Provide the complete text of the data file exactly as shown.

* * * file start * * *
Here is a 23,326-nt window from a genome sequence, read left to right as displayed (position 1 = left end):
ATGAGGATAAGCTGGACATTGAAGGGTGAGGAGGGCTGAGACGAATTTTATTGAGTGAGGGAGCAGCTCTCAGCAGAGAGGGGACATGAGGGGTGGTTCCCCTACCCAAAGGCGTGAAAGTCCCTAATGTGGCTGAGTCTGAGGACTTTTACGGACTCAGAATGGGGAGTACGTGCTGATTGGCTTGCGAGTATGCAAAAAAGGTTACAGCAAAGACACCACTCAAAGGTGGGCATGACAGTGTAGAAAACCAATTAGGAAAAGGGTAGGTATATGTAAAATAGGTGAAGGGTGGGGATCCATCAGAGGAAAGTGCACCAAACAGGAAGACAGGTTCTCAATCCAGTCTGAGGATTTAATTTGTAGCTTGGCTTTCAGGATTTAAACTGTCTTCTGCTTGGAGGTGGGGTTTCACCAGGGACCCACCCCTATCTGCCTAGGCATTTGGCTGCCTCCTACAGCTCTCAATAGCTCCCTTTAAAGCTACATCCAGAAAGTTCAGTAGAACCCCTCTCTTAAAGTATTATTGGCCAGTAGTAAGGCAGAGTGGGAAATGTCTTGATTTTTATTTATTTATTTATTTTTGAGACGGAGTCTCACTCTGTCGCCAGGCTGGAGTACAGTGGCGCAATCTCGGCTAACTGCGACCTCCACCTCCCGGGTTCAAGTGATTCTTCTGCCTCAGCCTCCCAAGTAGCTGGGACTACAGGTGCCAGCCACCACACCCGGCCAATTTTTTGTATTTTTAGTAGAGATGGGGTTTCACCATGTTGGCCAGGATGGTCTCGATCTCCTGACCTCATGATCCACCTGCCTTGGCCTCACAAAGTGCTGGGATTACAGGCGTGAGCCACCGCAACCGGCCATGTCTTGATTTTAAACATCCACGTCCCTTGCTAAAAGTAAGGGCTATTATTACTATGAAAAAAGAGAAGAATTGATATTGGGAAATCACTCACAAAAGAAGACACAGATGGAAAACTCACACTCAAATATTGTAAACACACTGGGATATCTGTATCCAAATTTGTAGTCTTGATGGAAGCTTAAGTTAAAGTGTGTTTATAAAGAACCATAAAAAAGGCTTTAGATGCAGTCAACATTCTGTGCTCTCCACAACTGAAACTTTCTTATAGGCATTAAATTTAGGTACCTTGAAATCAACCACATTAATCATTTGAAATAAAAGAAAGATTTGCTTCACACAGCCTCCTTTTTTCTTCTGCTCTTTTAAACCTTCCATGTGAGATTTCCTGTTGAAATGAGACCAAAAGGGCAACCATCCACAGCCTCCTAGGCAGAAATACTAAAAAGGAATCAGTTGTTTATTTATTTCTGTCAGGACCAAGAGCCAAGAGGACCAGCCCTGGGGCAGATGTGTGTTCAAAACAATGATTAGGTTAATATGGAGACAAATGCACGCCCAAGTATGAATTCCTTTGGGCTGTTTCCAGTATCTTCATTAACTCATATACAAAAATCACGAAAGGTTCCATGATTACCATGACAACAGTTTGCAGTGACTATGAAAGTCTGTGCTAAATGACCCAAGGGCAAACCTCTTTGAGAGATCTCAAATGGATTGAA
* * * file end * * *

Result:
Here is a 23,326-nt window from a genome sequence, read left to right as displayed (position 1 = left end):
ATGAGGATAAGCTGGACATTGAAGGGTGAGGAGGGCTGAGACGAATTTTATTGAGTGAGGGAGCAGCTCTCAGCAGAGAGGGGACATGAGGGGTGGTTCCCCTACCCAAAGGCGTGAAAGTCCCTAATGTGGCTGAGTCTGAGGACTTTTACGGACTCAGAATGGGGAGTACGTGCTGATTGGCTTGCGAGTATGCAAAAAAGGTTACAGCAAAGACACCACTCAAAGGTGGGCATGACAGTGTAGAAAACCAATTAGGAAAAGGGTAGGTATATGTAAAATAGGTGAAGGGTGGGGATCCATCAGAGGAAAGTGCACCAAACAGGAAGACAGGTTCTCAATCCAGTCTGAGGATTTAATTTGTAGCTTGGCTTTCAGGATTTAAACTGTCTTCTGCTTGGAGGTGGGGTTTCACCAGGGACCCACCCCTATCTGCCTAGGCATTTGGCTGCCTCCTACAGCTCTCAATAGCTCCCTTTAAAGCTACATCCAGAAAGTTCAGTAGAACCCCTCTCTTAAAGTATTATTGGCCAGTAGTAAGGCAGAGTGGGAAATGTCTTGATTTTTATTTATTTATTTATTTTTGAGACGGAGTCTCACTCTGTCGCCAGGCTGGAGTACAGTGGCGCAATCTCGGCTAACTGCGACCTCCACCTCCCGGGTTCAAGTGATTCTTCTGCCTCAGCCTCCCAAGTAGCTGGGACTACAGGTGCCAGCCACCACACCCGGCCAATTTTTTGTATTTTTAGTAGAGATGGGGTTTCACCATGTTGGCCAGGATGGTCTCGATCTCCTGACCTCATGATCCACCTGCCTTGGCCTCACAAAGTGCTGGGATTACAGGCGTGAGCCACCGCAACCGGCCATGTCTTGATTTTAAACATCCACGTCCCTTGCTAAAAGTAAGGGCTATTATTACTATGAAAAAAGAGAAGAATTGATATTGGGAAATCACTCACAAAAGAAGACACAGATGGAAAACTCACACTCAAATATTGTAAACACACTGGGATATCTGTATCCAAATTTGTAGTCTTGATGGAAGCTTAAGTTAAAGTGTGTTTATAAAGAACCATAAAAAAGGCTTTAGATGCAGTCAACATTCTGTGCTCTCCACAACTGAAACTTTCTTATAGGCATTAAATTTAGGTACCTTGAAATCAACCACATTAATCATTTGAAATAAAAGAAAGATTTGCTTCACACAGCCTCCTTTTTTCTTCTGCTCTTTTAAACCTTCCATGTGAGATTTCCTGTTGAAATGAGACCAAAAGGGCAACCATCCACAGCCTCCTAGGCAGAAATACTAAAAAGGAATCAGTTGTTTATTTATTTCTGTCAGGACCAAGAGCCAAGAGGACCAGCCCTGGGGCAGATGTGTGTTCAAAACAATGATTAGGTTAATATGGAGACAAATGCACGCCCAAGTATGAATTCCTTTGGGCTGTTTCCAGTATCTTCATTAACTCATATACAAAAATCACGAAAGGTTCCATGATTACCATGACAACAGTTTGCAGTGACTATGAAAGTCTGTGCTAAATGACCCAAGGGCAAACCTCTTTGAGAGATCTCAAATGGATTGAA